I hope you’re doing well my friend!

I’ll try my best.

@Hdoyle I think both brands offer very good products and ultimately often comes to external, subjective factors. For instance, Feed is more expensive (€1.88/400kcal vs €1.54 before subscription), even more if you get the Sport version.

It seems that they have changed the formulation, and that the macronutrient split is similar to Huel’s now.
Feed: 33(+5 fiber)C/33F/29P
Huel Powder: 37C(+3fiber)/30F/30P

Looking at the nutrients

You can obvserve that they are very similar. This is you could make your Huel bigger and get a similar shake.

I have no information about monounsaturated fatty acids or polyunsaturated fatty acids for Feed. However, I do now that the omega-3/6 ratio is 1/3 which is good. What I don’t know is the quantities, but I expect them to be enough. Particularly when you consume Huel (which has plenty of them).

Looking at the ingredients;

Fats:
Most of Feed.'s fats seem to come from oil-free sunflower flour and vegetable fat (some kind of mix). They also use yellow flax for omega-3.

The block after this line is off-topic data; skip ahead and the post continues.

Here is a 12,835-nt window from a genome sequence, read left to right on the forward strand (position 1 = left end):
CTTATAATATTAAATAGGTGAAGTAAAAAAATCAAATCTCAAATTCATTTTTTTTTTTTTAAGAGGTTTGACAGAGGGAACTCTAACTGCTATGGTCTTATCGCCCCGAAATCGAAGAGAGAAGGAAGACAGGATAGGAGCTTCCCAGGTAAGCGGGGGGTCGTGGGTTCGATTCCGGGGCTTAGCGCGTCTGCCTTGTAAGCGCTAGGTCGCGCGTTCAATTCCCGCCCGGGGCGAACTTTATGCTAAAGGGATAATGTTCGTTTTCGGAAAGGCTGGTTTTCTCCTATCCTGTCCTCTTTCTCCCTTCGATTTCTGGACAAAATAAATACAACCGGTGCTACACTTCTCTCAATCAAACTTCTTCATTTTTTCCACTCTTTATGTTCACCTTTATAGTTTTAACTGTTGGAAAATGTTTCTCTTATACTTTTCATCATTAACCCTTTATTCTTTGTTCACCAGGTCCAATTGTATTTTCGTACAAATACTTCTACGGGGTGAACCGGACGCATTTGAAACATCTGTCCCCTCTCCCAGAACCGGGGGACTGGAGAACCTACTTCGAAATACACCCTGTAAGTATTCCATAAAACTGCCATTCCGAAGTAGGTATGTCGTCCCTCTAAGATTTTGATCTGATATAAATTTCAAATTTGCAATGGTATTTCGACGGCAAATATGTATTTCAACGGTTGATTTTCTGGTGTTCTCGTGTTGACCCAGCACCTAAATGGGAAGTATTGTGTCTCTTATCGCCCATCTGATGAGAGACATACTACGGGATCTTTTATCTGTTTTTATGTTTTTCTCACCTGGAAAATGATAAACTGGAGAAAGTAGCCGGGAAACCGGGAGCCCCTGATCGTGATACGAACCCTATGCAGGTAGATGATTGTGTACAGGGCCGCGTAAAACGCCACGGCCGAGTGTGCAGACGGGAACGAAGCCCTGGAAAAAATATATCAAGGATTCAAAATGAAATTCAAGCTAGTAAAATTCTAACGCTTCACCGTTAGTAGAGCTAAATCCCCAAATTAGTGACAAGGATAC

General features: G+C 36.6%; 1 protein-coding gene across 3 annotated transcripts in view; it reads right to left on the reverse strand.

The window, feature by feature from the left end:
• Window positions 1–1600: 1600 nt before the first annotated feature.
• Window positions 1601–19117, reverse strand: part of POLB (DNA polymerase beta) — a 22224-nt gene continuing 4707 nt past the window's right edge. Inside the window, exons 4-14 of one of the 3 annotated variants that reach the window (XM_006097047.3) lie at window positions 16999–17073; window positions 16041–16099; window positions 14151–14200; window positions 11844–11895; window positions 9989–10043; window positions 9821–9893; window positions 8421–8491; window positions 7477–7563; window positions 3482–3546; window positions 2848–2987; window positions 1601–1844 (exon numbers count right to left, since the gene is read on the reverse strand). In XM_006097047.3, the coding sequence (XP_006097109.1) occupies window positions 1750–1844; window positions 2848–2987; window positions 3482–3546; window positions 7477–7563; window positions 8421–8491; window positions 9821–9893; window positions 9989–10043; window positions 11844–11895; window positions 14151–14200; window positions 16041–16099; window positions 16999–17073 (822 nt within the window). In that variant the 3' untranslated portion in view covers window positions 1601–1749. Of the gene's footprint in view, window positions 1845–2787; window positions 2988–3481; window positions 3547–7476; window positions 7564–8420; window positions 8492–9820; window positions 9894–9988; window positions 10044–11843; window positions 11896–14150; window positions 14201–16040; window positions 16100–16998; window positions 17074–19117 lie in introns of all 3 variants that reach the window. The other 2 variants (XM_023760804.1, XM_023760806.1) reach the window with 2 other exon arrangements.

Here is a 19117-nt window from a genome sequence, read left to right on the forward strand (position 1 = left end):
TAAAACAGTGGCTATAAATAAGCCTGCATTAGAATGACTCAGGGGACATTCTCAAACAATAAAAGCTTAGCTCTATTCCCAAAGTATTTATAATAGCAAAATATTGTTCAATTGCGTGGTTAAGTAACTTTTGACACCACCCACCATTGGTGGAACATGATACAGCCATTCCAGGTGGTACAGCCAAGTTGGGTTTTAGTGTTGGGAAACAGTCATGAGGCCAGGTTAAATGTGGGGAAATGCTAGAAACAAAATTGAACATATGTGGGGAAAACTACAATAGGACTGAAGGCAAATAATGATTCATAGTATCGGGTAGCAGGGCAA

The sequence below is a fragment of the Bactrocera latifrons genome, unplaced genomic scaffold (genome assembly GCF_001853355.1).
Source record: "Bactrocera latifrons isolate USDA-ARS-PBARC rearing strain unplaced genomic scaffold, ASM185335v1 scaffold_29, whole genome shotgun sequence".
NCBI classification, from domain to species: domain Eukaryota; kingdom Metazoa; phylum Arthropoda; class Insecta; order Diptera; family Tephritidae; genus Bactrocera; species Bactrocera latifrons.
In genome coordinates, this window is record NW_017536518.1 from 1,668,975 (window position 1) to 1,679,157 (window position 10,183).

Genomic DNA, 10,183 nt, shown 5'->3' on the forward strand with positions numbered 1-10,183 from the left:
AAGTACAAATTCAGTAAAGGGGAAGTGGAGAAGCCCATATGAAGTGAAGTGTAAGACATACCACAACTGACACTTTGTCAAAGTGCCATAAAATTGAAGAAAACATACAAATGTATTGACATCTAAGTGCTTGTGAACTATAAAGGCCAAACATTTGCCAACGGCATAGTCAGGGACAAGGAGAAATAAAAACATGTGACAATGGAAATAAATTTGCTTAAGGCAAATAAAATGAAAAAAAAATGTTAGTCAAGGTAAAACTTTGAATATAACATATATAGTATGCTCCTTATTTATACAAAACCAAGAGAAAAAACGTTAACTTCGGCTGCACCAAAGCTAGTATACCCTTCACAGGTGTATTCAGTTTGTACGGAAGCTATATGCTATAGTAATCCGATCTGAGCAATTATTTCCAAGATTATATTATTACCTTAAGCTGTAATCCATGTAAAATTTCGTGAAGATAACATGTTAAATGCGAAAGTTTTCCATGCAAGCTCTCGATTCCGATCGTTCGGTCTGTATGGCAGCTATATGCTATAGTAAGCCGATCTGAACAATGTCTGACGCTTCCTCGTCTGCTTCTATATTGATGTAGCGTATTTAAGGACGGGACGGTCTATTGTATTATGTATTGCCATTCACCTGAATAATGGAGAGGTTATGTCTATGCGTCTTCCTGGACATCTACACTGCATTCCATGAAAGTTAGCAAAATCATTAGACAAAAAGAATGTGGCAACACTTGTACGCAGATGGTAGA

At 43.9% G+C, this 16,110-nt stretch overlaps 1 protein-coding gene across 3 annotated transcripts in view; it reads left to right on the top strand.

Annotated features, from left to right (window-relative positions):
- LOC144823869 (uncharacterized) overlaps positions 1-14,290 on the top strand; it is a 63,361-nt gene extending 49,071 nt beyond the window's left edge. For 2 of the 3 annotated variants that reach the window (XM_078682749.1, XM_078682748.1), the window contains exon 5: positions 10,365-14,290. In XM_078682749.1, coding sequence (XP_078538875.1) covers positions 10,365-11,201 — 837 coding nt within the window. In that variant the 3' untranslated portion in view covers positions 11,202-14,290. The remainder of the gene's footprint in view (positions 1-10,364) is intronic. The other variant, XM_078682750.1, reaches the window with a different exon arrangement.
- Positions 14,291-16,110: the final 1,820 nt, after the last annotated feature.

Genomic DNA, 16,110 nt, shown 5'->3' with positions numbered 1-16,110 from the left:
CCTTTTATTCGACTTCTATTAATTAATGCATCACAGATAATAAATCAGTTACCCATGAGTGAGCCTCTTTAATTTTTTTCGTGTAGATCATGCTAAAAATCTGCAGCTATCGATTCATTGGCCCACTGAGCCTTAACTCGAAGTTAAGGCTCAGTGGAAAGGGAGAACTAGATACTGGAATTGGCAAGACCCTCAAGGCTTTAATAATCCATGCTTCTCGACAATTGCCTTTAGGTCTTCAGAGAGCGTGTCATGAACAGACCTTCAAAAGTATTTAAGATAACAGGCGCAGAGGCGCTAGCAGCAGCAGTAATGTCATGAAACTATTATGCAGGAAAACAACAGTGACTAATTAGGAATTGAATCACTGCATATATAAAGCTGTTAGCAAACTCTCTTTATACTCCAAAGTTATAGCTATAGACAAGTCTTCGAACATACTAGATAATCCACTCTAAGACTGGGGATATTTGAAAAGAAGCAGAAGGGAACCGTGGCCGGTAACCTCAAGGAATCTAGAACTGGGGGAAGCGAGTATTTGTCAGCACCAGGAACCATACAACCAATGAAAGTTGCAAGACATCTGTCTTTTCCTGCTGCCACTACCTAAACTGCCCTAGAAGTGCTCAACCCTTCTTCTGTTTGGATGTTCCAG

On the other hand, Huel uses flaxseeds, MCT (medium-chain triglycerydes) from coconut and sunflower oil powder (Note that the order matters, because it shows which one it contains most). For me the addition of MCTs is quite nice. You can read @JamesCollier’s article about the MCTs. Basically they are short fats, classified as saturated fats that are easier to digest and metabolise. The rate at which MCTs are absorbed is similar to that of glucose and faster than that of longer fats (“normal fats”).
Simply said, they are a good source of quick nutrition and energy that is no sugar (thus not causing a glucose spike in blood).

Carbohydrates:
Feed. seems to have more sugars than Huel (although the levels are really low, 4.6% of the RI per 400kcal and 8% per serving).